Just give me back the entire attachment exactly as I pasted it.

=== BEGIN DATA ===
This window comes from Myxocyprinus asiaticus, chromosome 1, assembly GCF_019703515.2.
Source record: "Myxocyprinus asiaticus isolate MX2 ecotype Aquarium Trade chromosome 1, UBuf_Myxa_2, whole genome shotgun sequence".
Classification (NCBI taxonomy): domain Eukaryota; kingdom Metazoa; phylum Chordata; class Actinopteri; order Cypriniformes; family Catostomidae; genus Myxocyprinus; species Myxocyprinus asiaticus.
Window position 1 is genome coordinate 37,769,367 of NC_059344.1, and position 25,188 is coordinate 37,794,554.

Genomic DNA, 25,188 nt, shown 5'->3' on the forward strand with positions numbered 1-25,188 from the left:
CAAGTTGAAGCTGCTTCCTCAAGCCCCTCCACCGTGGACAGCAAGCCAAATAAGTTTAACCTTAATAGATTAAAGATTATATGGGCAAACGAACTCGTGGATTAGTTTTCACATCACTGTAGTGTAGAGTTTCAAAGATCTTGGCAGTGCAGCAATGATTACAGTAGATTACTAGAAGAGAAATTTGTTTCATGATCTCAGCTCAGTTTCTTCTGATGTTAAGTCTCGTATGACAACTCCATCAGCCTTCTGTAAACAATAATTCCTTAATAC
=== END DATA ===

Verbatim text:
This window comes from Myxocyprinus asiaticus, chromosome 1, assembly GCF_019703515.2.
Source record: "Myxocyprinus asiaticus isolate MX2 ecotype Aquarium Trade chromosome 1, UBuf_Myxa_2, whole genome shotgun sequence".
Classification (NCBI taxonomy): domain Eukaryota; kingdom Metazoa; phylum Chordata; class Actinopteri; order Cypriniformes; family Catostomidae; genus Myxocyprinus; species Myxocyprinus asiaticus.
Window position 1 is genome coordinate 37,769,367 of NC_059344.1, and position 25,188 is coordinate 37,794,554.

Genomic DNA, 25,188 nt, shown 5'->3' on the forward strand with positions numbered 1-25,188 from the left:
CAAGTTGAAGCTGCTTCCTCAAGCCCCTCCACCGTGGACAGCAAGCCAAATAAGTTTAACCTTAATAGATTAAAGATTATATGGGCAAACGAACTCGTGGATTAGTTTTCACATCACTGTAGTGTAGAGTTTCAAAGATCTTGGCAGTGCAGCAATGATTACAGTAGATTACTAGAAGAGAAATTTGTTTCATGATCTCAGCTCAGTTTCTTCTGATGTTAAGTCTCGTATGACAACTCCATCAGCCTTCTGTAAACAATAATTCCTTAATAC